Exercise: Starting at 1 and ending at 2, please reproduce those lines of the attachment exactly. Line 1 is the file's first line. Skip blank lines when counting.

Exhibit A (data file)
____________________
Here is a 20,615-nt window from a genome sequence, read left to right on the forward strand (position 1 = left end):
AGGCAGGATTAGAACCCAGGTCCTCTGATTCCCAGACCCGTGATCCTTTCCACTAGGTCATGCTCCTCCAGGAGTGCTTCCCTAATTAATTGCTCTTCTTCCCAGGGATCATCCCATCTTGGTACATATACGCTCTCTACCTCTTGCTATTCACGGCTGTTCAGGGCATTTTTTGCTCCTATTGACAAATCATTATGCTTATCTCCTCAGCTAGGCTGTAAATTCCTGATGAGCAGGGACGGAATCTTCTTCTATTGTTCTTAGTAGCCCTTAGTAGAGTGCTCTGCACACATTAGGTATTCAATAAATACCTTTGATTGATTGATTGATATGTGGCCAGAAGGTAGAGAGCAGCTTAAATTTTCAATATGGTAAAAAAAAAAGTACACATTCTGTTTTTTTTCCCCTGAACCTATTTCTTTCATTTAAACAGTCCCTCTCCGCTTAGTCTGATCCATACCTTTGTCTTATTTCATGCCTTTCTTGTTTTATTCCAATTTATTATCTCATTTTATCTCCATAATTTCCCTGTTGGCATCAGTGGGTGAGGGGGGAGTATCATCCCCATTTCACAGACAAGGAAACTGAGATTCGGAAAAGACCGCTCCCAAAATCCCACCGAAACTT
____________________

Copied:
Here is a 20,615-nt window from a genome sequence, read left to right on the forward strand (position 1 = left end):
AGGCAGGATTAGAACCCAGGTCCTCTGATTCCCAGACCCGTGATCCTTTCCACTAGGTCATGCTCCTCCAGGAGTGCTTCCCTAATTAATTGCTCTTCTTCCCAGGGATCATCCCATCTTGGTACATATACGCTCTCTACCTCTTGCTATTCACGGCTGTTCAGGGCATTTTTTGCTCCTATTGACAAATCATTATGCTTATCTCCTCAGCTAGGCTGTAAATTCCTGATGAGCAGGGACGGAATCTTCTTCTATTGTTCTTAGTAGCCCTTAGTAGAGTGCTCTGCACACATTAGGTATTCAATAAATACCTTTGATTGATTGATTGATATGTGGCCAGAAGGTAGAGAGCAGCTTAAATTTTCAATATGGTAAAAAAAAAAGTACACATTCTGTTTTTTTTCCCCTGAACCTATTTCTTTCATTTAAACAGTCCCTCTCCGCTTAGTCTGATCCATACCTTTGTCTTATTTCATGCCTTTCTTGTTTTATTCCAATTTATTATCTCATTTTATCTCCATAATTTCCCTGTTGGCATCAGTGGGTGAGGGGGGAGTATCATCCCCATTTCACAGACAAGGAAACTGAGATTCGGAAAAGACCGCTCCCAAAATCCCACCGAAACTT